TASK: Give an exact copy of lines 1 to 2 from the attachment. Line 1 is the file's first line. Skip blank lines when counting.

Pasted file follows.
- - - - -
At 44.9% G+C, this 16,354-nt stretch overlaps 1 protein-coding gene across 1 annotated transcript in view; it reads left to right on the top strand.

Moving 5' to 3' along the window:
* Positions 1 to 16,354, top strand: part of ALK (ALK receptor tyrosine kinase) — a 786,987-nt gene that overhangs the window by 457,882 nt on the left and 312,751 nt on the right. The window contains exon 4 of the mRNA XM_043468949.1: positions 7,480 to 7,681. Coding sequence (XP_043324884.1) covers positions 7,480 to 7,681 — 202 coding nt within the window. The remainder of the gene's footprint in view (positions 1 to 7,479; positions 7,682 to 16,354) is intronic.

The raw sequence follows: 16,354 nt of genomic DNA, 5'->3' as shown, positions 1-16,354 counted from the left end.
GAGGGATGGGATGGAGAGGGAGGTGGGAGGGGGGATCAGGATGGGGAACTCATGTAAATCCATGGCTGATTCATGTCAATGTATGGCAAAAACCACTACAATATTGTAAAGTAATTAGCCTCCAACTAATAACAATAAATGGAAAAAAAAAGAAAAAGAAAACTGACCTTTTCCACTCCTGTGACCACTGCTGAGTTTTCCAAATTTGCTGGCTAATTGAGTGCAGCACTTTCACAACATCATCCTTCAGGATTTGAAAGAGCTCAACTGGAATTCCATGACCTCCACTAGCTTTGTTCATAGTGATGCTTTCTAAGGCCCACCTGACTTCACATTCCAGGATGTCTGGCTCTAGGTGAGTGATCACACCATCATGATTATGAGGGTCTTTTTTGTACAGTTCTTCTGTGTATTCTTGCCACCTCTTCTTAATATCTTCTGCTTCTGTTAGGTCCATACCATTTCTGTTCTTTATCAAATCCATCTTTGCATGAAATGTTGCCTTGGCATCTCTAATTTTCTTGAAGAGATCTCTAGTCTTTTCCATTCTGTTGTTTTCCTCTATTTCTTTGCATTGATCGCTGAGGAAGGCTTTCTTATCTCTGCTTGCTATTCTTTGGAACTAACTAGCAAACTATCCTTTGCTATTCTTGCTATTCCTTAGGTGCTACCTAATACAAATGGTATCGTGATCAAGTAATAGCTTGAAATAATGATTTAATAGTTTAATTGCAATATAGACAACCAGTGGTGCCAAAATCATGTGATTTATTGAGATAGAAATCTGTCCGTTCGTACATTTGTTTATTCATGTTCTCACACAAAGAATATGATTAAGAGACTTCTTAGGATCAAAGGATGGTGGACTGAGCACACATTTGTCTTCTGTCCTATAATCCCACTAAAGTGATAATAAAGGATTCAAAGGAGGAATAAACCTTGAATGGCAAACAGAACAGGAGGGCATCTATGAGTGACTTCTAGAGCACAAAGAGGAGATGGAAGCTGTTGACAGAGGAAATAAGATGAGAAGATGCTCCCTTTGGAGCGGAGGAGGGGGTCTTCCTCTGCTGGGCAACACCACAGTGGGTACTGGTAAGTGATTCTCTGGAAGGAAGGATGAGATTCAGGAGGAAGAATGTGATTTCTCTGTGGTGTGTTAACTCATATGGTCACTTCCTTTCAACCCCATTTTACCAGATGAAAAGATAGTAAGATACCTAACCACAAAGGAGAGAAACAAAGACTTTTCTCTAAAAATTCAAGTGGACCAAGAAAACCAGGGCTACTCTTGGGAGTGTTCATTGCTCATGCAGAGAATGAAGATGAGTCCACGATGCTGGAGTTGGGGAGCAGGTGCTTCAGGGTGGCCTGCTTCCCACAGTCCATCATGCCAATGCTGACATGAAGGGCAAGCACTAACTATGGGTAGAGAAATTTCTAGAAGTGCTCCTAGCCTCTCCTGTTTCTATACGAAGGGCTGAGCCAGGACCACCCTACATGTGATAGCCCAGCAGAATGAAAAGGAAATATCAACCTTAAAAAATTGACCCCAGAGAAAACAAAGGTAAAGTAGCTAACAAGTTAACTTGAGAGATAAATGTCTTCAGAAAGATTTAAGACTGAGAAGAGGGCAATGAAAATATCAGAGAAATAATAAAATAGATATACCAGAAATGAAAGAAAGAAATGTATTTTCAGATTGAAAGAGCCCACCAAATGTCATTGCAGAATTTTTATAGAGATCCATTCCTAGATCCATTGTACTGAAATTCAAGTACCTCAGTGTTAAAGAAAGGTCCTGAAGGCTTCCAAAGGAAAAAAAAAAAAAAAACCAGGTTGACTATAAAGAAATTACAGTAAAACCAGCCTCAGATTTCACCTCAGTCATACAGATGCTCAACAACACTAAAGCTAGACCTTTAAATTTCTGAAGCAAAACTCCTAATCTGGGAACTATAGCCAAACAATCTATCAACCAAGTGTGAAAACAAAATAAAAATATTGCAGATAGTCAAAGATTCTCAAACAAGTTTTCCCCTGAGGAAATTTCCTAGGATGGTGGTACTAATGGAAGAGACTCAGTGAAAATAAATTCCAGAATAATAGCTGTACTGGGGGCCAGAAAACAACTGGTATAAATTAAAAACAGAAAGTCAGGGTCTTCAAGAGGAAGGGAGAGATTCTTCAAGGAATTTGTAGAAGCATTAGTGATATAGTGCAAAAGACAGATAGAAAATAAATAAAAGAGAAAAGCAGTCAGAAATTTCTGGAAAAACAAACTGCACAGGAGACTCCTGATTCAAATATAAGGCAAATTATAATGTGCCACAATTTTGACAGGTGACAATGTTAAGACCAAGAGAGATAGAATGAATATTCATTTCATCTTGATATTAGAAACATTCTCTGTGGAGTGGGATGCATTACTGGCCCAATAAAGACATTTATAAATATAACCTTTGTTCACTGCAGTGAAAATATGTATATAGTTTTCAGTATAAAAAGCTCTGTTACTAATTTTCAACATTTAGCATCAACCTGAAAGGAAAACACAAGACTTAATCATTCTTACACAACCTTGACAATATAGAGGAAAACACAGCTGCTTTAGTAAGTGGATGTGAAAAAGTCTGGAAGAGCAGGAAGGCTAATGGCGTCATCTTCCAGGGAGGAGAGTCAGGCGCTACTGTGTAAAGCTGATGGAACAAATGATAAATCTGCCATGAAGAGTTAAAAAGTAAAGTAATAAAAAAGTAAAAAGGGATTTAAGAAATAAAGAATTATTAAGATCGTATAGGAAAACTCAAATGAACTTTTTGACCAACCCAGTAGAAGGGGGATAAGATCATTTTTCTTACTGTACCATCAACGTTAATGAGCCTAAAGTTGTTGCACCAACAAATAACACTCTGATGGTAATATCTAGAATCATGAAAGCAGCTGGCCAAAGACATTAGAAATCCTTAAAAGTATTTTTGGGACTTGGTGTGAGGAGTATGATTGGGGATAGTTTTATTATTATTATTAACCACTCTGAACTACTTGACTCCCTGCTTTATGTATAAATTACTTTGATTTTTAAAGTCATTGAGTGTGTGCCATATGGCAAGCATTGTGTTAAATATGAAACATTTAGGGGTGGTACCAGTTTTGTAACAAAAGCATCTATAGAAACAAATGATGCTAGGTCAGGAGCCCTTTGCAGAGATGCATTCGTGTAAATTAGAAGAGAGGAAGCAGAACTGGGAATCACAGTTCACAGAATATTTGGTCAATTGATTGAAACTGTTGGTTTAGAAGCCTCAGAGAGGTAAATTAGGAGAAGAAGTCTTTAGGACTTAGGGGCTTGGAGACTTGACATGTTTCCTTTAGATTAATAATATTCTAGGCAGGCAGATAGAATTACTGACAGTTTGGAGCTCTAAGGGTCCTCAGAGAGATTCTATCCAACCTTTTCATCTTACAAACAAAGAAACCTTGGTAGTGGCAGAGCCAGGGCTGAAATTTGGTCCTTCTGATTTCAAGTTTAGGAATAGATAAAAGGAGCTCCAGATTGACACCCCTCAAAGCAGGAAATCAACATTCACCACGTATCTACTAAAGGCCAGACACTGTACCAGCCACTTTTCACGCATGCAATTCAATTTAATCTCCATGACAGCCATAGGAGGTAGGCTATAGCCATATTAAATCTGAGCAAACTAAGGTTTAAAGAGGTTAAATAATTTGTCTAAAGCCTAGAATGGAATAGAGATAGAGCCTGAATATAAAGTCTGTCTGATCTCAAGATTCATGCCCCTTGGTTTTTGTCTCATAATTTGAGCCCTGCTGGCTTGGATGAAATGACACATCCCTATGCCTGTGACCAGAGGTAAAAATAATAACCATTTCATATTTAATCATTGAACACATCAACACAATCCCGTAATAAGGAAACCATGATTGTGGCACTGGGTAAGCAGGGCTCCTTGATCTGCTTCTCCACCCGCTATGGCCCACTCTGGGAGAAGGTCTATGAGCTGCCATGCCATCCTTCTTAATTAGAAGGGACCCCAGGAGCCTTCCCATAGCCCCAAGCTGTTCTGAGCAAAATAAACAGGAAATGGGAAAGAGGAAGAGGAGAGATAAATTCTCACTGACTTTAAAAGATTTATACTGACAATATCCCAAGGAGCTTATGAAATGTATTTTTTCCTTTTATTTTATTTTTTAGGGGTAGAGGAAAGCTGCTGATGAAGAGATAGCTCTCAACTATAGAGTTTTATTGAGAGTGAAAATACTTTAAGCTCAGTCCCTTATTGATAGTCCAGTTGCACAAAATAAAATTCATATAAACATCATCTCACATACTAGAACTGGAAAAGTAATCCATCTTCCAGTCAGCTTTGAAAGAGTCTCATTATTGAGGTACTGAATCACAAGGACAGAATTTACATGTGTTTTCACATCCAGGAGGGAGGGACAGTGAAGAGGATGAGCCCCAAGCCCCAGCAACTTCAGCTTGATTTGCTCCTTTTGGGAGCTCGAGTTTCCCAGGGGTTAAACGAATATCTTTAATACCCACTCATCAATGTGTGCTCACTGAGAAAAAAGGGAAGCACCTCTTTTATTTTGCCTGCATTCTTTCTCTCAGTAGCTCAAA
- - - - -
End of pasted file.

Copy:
At 44.9% G+C, this 16,354-nt stretch overlaps 1 protein-coding gene across 1 annotated transcript in view; it reads left to right on the top strand.

Moving 5' to 3' along the window: